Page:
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Volume 18, Issue 44;   October 31, 2018: Conversation Irritants: II

Conversation Irritants: II

by

Workplace conversation is difficult enough, because of stress, time pressure, and the complexity of our discussions. But it's even more vexing when people actually try to be nasty, unclear, and ambiguous. Here's Part II of a small collection of their techniques.
Fire at the base of a tree in Yellowstone National Park, 1974

Fire at the base of a tree in Yellowstone National Park, 1974. The fire in this scene is small compared to the surrounding forest. But that forest would burn quickly if the fire were not addressed.

So it is with conversation irritants. If we let them happen without intervention, toxic conflict can easily erupt and rapidly spread through the group. Photo by Paul Schullery, courtesy U.S. National Park Service.

In this Part II of a little collection of conversation irritants that people use to "tweak" each other at work, I emphasize the use of irrelevance and ambiguity. As in Part I, I'm writing this as a field manual designed for someone who wants to dominate and intimidate others at work by using these malicious techniques without getting caught at it. I've written it as if I'm advising you how to converse maliciously, and I'll use the name Charlie for your conversational partner. Keep in mind that I'm writing in this form only for clarity — I'm not advocating the use of these techniques.

Here are three more conversation irritants:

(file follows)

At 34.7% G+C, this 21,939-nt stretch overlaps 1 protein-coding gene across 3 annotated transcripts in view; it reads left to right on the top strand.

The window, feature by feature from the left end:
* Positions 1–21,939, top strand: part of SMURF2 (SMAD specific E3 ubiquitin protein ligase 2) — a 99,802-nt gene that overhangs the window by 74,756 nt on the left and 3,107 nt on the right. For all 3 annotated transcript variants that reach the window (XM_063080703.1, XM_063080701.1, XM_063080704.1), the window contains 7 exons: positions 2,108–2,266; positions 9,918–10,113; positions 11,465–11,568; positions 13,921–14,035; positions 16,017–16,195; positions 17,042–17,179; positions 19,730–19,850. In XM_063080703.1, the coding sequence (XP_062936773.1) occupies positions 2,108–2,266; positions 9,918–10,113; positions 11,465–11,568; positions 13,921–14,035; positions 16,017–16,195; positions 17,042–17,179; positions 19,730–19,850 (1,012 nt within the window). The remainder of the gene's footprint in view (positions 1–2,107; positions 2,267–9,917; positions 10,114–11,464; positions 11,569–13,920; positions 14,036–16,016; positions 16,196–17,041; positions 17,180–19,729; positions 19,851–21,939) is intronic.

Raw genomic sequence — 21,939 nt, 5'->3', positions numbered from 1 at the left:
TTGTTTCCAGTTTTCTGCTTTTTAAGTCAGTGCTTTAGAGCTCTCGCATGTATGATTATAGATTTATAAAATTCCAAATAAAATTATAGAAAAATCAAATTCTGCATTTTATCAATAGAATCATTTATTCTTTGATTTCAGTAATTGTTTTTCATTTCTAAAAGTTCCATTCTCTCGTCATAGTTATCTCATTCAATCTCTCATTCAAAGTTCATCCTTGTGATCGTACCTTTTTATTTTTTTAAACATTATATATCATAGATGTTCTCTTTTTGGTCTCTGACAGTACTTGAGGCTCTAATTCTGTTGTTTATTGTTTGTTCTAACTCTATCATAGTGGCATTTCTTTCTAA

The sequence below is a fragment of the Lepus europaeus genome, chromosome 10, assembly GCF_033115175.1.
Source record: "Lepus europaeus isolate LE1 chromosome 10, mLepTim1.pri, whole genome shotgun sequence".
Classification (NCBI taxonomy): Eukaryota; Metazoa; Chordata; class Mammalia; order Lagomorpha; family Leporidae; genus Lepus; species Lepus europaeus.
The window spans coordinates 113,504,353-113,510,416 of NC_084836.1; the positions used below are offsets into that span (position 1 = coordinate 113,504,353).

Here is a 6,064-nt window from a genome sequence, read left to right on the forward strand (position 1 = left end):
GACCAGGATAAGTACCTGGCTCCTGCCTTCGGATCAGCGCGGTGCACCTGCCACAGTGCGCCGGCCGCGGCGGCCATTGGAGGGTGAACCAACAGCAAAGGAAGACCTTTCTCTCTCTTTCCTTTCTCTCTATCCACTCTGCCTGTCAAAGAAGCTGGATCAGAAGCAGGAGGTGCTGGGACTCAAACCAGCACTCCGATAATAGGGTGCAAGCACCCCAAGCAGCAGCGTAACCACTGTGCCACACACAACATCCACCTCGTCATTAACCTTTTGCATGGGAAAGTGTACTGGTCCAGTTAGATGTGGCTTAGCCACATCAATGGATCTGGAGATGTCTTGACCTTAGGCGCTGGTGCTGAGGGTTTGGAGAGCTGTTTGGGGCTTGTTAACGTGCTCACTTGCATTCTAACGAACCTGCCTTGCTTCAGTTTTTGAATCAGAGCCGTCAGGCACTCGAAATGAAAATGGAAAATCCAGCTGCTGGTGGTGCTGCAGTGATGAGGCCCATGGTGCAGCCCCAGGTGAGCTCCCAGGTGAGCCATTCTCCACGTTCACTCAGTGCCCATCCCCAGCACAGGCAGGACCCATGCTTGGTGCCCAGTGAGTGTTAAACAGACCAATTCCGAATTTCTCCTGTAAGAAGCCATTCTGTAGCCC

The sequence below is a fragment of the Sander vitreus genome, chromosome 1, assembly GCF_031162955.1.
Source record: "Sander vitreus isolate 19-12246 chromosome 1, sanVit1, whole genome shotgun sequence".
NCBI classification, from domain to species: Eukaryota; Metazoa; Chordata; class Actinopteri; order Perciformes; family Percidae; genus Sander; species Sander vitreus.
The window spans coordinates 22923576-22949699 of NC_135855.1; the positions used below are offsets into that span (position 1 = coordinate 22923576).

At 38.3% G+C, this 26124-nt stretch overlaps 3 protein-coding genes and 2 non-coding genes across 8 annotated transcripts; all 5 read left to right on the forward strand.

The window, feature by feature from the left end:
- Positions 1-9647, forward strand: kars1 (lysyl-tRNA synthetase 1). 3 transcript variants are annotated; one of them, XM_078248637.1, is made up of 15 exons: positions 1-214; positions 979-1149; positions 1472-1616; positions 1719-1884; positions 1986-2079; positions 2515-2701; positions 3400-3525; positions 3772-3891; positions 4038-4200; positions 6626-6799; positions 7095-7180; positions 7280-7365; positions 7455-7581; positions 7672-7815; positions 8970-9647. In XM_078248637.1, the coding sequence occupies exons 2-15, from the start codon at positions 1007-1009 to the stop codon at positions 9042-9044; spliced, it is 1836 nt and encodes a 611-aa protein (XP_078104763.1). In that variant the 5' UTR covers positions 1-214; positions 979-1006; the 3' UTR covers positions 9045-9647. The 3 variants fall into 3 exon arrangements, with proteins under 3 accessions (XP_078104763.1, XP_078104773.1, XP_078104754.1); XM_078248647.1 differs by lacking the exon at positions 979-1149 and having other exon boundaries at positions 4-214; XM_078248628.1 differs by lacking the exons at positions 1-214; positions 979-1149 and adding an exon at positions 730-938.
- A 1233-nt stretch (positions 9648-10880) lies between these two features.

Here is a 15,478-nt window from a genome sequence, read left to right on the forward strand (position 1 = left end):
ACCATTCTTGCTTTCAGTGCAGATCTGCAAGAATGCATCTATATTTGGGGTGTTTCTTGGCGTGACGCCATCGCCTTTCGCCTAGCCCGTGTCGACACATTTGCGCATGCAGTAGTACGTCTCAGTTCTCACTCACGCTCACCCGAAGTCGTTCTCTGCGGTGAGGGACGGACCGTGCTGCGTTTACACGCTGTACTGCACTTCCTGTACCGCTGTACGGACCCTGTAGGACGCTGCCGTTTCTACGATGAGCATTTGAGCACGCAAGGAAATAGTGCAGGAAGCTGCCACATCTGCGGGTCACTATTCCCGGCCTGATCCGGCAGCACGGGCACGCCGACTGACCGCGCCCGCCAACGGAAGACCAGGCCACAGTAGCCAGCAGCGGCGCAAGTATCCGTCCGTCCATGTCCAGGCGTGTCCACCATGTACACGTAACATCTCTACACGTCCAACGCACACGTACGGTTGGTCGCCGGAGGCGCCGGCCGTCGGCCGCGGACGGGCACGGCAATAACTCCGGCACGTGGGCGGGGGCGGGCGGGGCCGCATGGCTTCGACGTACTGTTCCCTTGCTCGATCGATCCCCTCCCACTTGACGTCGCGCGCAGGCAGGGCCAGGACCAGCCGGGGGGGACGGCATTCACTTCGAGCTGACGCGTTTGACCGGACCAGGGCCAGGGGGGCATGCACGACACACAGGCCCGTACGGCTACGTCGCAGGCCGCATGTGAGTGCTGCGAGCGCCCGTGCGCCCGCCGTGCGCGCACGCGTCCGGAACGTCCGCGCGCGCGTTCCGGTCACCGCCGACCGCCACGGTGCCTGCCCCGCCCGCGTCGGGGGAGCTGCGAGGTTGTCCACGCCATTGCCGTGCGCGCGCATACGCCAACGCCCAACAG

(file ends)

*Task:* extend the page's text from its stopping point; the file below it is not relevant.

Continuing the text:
Make irrelevant additional comments
Charlie sometimes makes an unconditional assertion, or an unconditional conjecture, as in, "We have an opportunity here to control several emerging markets with our new app generator." To irritate Charlie no end, make a comment — either supportive or contradictory — that deflects the discussion into irrelevance. For example, "Yes, emerging markets present lots of opportunities. I'm thinking flubber here."
Charlie wanted to start a conversation about the company's app generator. But you've now deflected the conversation into multiple new unrelated vistas, one of which involves the mystical substance called flubber, from the 1997 film of the same name, which was a remake of the 1961 classic, "The Absent-Minded Professor."
You sounded supportive, because you started your comment with "Yes." But from there you went to someplace crazily irrelevant: flubber. To redirect the flow back to the widget generator, Charlie must take a contradictory position, instead of the visionary position he prefers. He'll feel frustrated, and he might not know why, which can add to his sense of frustration.
Contradictory irrelevant comments can be just as effective. They create in Charlie an urge to offer a refutation, which takes the conversation further still into irrelevance.
Use ambiguity as a frustration tool